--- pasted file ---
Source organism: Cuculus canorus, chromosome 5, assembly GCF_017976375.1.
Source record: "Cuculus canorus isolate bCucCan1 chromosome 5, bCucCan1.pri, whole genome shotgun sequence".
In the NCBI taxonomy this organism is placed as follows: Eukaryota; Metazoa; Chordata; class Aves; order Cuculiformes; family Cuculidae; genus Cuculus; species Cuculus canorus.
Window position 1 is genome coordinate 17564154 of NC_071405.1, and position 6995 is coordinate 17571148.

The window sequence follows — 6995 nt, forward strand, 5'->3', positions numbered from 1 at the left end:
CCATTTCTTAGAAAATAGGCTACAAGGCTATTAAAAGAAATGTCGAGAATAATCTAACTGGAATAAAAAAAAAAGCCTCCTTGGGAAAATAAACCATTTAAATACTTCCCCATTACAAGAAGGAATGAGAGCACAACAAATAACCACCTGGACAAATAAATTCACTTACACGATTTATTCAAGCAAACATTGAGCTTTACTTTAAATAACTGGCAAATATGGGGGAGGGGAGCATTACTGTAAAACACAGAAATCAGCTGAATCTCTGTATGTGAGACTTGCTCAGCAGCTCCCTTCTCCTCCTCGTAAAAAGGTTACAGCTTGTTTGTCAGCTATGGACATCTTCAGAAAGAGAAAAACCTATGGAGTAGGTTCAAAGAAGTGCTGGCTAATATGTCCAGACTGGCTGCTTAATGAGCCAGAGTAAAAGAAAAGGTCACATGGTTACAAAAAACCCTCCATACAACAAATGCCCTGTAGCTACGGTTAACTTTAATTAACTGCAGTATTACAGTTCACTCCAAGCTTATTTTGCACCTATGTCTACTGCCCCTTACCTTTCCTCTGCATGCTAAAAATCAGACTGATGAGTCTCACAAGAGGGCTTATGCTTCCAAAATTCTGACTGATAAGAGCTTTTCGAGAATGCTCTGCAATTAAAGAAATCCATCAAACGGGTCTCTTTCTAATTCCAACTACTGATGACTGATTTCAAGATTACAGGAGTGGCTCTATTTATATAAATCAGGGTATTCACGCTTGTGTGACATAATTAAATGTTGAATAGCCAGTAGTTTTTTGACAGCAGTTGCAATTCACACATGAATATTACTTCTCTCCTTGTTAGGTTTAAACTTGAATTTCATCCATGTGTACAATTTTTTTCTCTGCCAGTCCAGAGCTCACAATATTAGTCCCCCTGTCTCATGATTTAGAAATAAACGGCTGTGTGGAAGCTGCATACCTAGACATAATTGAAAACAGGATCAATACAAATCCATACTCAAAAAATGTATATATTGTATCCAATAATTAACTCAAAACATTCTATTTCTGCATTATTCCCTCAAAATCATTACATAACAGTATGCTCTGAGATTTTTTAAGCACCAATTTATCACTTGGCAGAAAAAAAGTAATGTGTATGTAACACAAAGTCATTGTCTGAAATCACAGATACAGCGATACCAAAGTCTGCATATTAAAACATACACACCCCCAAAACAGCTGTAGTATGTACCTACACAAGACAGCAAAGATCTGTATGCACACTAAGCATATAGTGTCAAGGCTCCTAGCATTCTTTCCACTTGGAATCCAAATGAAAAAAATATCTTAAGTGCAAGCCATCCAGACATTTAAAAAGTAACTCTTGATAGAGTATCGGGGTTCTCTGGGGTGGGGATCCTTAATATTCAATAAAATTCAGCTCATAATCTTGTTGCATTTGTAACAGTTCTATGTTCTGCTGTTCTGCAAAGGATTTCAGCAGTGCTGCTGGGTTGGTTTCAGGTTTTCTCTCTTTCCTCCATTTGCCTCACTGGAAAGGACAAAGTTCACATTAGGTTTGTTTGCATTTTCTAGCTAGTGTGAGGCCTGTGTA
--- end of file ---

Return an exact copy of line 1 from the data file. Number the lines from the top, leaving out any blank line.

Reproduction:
Source organism: Cuculus canorus, chromosome 5, assembly GCF_017976375.1.